The following postgraduate scholarship opportunities to engage with industrial clients in postgraduate research are available.
The goal of the project is to investigate sensing systems and algorithms that autonomously evaluate the suitability of a landing site for safe landing prior to a landing being attempted (i.e. level, secure and clear from obstacles). A probability of suitability would be provided, serving as an aid to a remote operator. If the probability is too low, the UAV would deviate to an alternate landing site. The algorithm may also assist with planning the best final approach path and the precise landing location within a predetermined zone.
The goal of the project is to improve the autonomous capabilities of the industry partner using its unmanned aerial vehicle (UAV) platform through the use of radio frequency (RF) positioning technology such as ultra-wide band (UWB). Use of the technology will be evaluated for precise positioning during landing and takeoff. These capabilities will eventually be integrated and tested on the full-scale platform in follow-up projects.
This stage will continue the development of a UAV platform that can autonomously record the forest “cutover” geographic edge.
To develop a guidance system for a UAV to keep a safe distance from the structure whilst collecting inspection image data. The ability to perform these tasks in adverse weather will enable more frequent and lower cost inspections.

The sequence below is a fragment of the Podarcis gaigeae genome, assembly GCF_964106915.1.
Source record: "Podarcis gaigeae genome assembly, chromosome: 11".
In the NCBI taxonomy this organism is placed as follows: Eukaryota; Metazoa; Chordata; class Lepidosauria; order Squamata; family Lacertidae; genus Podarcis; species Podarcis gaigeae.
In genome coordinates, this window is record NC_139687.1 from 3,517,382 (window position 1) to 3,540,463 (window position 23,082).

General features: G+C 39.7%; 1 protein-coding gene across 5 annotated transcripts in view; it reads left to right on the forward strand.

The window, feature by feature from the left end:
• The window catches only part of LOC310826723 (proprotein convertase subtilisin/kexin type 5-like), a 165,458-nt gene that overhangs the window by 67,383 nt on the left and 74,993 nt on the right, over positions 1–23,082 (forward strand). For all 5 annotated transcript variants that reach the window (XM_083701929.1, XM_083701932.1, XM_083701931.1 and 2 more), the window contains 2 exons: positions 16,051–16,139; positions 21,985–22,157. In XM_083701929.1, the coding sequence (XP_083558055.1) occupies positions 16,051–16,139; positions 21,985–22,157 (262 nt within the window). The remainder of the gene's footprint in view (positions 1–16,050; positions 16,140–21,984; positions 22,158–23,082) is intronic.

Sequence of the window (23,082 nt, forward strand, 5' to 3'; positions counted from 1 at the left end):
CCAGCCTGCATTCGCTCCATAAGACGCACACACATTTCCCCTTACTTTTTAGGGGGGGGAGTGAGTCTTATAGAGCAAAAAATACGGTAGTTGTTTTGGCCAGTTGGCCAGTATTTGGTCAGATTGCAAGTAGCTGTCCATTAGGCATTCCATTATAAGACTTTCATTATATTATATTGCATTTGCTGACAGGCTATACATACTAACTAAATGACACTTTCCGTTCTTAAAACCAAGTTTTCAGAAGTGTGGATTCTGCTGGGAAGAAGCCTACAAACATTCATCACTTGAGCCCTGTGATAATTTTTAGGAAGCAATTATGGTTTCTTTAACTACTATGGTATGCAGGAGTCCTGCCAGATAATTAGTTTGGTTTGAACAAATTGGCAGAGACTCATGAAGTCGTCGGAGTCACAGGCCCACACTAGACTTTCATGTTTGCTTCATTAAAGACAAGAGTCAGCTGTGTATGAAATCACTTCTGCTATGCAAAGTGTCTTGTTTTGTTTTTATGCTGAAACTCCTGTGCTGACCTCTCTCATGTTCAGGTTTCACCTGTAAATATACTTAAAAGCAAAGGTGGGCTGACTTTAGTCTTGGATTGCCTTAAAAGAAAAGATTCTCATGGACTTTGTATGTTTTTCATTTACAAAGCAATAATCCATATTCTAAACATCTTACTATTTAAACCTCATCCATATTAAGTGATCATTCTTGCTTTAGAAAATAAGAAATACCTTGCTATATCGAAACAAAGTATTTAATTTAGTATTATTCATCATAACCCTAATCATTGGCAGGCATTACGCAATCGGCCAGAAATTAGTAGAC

This project will develop a demonstrative test system capable of performing a mission using remote staging of a multi-rotor UAV within segregated airspace: the project will culminate in the successful demonstration of multiple back to back long range flights and recharging cycles, at the SERC UAV test range, while entirely tele‑operated from the university campus.
The current methods to measure sea ice are satellite remote sensing or helicopter-borne Electro-Magnetic (EM) field instruments flown at a low level. Space-based measurements have insufficient accuracy to measure freeboard heights, and helicopter operations are limited by weather and low flying height safety concerns. This project will investigate methods to design and build an EM instrument suitable for integration into an Unmanned Aerial System (UAS) capable of being flown on long-range missions in the Arctic and Antarctic. Ideally, the same platform will be capable of carrying an instrument to simultaneously measure snow depth.
Whilst UAS security incursions would invoke surveillance and targeting, the focus of this project will be on interdiction, and methods of neutralising the security threat, with components of evidence gathering.